Then things really went south for the project. 2017’s State Championship saw a group stage exit, meaning there would be no Serie D campaign in 2018. 2018 rolled around, and the same fate befell them.

What had started as Red Bull’s project to tap into Brazil’s illustrious football market had turned into a catastrophic failure.
But if football has taught us anything: when things look difficult, just spend a lot of money to make the problem go away.

Clube Atletico Bragantino were a middling team for most of their history. Despite some early success in the early 90s they had spent the 21st Century bouncing between Serie B and Serie C, neither threatening the status quo nor skirting danger. They also happened to be based in Sao Paulo state.

Sure enough, in April 2019 Bragantino announced a merger with Red Bull Brasil. All footballing assets were handed over to the Austrian drink maker, and they set to work getting their project up and running.

This time there was no delay. Bragantino ended up finishing 2019’s Serie B in 1st place, gaining promotion to Serie A.

In 2020 the finishing touches were applied, with the two clubs’ names being merged to become Red Bull Bragantino.
In typical Red Bull Brasil style their maiden Serie A campaign has been hit with problems in the form of coronavirus, but regardless the initial goal has been achieved: get Red Bull Brasil to the top flight.

The question remains what the purpose of this project is. Red Bull’s escapade in Brazil has seen little media coverage, likely due to their lack of success compared to their European counterparts.

The most obvious theory is to provide a pipeline from the footballing powerhouse that is Brazil to their other teams. Should Red Bull Bragantino unearth the next Neymar they won’t have to be embroiled in squabbles with European powerhouse clubs to ensure they land in Salzburg or Leipzig.

It’s an open secret that Red Bull love to use a pipeline to feed their main projects. They first did it with Toro Rosso/AlphaTauri to feed their Red Bull Racing Formula 1 team. The same goes with football: of RB Leipzig’s current 24-man squad, seven have played for Red Bull Salzburg at some stage in their career.

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Indeed, perhaps that pipeline is already in effect. Currently on loan at Red Bull Bragantino is 19-year old-Luan Candido. His parent club? RB Leipzig. Signed in 2019 from Palmeiras’ youth setup, he likely doesn’t have the experience to acquire a Schengen work visa and move to Europe.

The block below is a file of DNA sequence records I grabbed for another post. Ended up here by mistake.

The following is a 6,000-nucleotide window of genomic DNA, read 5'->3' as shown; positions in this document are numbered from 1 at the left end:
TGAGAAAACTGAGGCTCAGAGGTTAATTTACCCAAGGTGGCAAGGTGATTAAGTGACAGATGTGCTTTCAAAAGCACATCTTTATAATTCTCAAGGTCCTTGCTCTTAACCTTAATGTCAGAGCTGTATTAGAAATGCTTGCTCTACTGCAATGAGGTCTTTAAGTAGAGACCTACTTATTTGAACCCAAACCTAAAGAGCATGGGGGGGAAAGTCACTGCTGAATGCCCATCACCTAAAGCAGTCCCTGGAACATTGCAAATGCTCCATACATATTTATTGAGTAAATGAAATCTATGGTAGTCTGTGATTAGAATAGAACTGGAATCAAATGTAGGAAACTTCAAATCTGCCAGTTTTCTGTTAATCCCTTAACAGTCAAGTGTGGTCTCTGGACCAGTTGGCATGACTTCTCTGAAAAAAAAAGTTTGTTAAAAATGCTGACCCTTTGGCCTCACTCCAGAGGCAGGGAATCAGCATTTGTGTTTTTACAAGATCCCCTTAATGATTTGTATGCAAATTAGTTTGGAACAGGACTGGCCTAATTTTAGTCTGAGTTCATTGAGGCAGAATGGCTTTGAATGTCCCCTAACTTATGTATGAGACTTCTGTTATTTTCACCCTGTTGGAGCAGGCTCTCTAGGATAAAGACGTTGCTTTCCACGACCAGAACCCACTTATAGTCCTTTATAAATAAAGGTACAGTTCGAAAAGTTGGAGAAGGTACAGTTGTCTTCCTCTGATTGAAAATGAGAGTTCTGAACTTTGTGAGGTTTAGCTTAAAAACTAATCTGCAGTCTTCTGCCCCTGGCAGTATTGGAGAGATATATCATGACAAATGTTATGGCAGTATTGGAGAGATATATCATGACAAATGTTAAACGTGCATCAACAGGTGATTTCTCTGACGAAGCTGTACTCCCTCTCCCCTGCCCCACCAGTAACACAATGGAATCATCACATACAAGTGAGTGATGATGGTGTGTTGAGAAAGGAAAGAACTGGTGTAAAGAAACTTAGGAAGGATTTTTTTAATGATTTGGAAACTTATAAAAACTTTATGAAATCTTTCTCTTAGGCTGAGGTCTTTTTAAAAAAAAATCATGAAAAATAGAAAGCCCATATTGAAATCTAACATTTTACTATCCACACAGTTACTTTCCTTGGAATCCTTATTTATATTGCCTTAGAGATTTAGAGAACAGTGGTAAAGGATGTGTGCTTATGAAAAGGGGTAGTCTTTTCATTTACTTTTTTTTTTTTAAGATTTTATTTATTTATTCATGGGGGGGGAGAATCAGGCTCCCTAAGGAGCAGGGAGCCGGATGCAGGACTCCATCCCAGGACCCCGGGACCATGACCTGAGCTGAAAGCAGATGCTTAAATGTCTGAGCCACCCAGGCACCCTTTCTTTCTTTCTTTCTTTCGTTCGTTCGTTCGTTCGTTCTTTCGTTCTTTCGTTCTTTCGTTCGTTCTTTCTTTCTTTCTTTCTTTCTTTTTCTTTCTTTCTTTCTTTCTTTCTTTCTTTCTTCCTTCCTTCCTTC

Perhaps then Red Bull Brasil is not just a chance for these prospects to gain experience on home soil that will eventually allow them to earn a work visa in Europe, but also get them used to the style of play dictated by Red Bull HQ, so that when he can finally come to Europe he can slot in without issue.

Red Bull’s 15-year long football project has reached its highest height to date with RB Leipzig’s advance to the semi finals of the Champions League, and shows no signs of slowing down. Considering they are arguably the biggest threat to Bayern’s hold on the Bundesliga, their next step is no doubt domination of both their domestic league and continental competition.

As always, they will likely intend to do that by supplying their squad through their pipeline. Salzburg have served them well up to now and will likely continue to do so, but with their ascent to Serie A Red Bull Bragantino now gives them first dibs on some of South America’s brightest prospects.

Instead of paying hefty fees and fighting off the Barcelonas and Manchester Citys of this world, they now have a head start on the best Brazil has to offer, and no doubt at a fraction of the price.

The Red Bull Empire has only grown over the past decade, and with the Red Bull Brasil experiment having finally come to fruition do not be surprised if they take the next step in the years to come.

The Author

Alex Jackson

I write about non-league and world football, as well as football culture. Can occasionally be found wandering the world in search of a kickabout.